(upper arm bone) fits into at the shoulder joint. It provides stability, cushioning and full range of motion to the shoulder. A tear in the labrum is caused by a direct injury or overuse and can lead to pain, instability and “catching” of the joint when it is in motion. In labral tear repair larger tears may require an open procedure, but surgery on smaller tears can be performed using arthroscopy. In this minimally invasive procedure, a long, thin tube tipped with a fiber-optic camera is inserted into the body through small, carefully placed incisions, allowing the surgeon to view the damaged area. Repairs are then made employing staples, anchors or sutures to brace the labrum as it heals.

Stabilization of Dislocation

In a condition known as subluxation, the shoulder has been dislocated or has slipped partially out of the joint due to weak or damaged cartilage surrounding the humerus. To repair this, a patient may undergo shoulder stabilization, a procedure performed arthroscopically that utilizes special implants – called suture anchors – to re-attach any loose or torn ligaments to the joint. Suture anchors help to realign and tighten the injured shoulder. They are not removed after surgery, but will disintegrate over time. Depending on severity of the injury, shoulder stabilization surgery may also be performed to repair tears of the biceps muscle tendon, a damaged rotator cuff, or tighten the shoulder capsule.


Arthroscopy is a minimally invasive procedure, offering patients many benefits over traditional surgery. By giving doctors a clear view of the inside of the shoulder, arthroscopy is useful for confirming the diagnosis of various imaging procedures, x-rays and MRIs for instance, as it provides your doctor with a three-dimensional, real time look at the injured area. When undergoing arthroscopy procedure, your surgeon will make a small incision near the affected area of the shoulder and insert an arthroscope – a long, flexible tube with a fiber-optic camera at its tip – into the joint. The camera displays a video feed of what is seen on a screen, and your surgeon is able to use this internal view while repairing any damage that is found. Using arthroscopy, patients experience less tissue damage, shorter recovery times and less scarring.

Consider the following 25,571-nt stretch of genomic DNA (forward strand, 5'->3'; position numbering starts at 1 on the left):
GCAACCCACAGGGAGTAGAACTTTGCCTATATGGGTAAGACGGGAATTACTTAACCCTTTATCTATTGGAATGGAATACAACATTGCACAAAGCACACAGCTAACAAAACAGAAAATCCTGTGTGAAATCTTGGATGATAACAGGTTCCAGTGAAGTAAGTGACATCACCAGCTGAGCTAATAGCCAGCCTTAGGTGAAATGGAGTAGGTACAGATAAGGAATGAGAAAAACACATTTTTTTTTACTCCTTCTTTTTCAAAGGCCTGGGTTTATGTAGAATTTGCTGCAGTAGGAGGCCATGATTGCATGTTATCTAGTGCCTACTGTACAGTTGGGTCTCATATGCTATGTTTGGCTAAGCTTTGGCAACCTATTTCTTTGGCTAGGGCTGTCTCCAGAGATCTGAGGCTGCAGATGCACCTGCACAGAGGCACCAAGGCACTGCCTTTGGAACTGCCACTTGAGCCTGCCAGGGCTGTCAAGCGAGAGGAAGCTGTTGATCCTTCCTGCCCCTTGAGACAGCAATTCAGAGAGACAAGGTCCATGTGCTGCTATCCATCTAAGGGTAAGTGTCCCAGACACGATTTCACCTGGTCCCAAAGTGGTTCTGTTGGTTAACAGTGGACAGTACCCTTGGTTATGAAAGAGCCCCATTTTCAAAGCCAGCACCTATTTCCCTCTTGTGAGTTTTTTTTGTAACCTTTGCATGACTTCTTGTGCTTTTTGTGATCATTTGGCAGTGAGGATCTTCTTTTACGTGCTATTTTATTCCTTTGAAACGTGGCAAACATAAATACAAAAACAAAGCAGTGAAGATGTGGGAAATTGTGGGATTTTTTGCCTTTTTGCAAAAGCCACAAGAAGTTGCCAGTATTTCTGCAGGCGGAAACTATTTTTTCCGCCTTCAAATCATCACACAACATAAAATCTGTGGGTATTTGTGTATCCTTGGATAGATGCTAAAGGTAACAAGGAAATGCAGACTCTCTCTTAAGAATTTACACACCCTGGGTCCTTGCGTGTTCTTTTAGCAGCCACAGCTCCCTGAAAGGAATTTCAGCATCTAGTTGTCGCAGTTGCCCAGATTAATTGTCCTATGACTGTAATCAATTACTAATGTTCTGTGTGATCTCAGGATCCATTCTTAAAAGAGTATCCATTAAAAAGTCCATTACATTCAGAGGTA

Standard Total Shoulder Replacement

For severe shoulder injuries and persistent injuries that have not responded well to conservative treatments, shoulder replacement surgery may be the best alternative. Shoulder replacement surgery is performed by removing damaged bone and tissue from the affected area and replacing it with an artificial metal and plastic implant – allowing patients to put an end to pain and get back to their regular activities. Often symptoms of pain, stiffness and swelling are alleviated, while improving range of motion and stability.

Reverse Total Shoulder Replacement

For patients with large rotator cuff tears or those who have developed shoulder arthritis known as “cuff tear arthropathy,” this progressive shoulder replacement technique is most beneficial. In a typical shoulder replacement, the “ball” of the humerus (upper arm bone) is substituted for a synthetic component and the “socket” of the shoulder joint is replaced with a cup shaped prosthetic – both meant to replicate the natural shape of the bones. In this procedure, the “ball” and “socket” are reversed, hence the name: “reverse” shoulder replacement.

The advantage of this method over the standard shoulder replacement is that it gives greater mobility, allowing the arm to raise above shoulder level. This is not possible in a standard total shoulder replacement.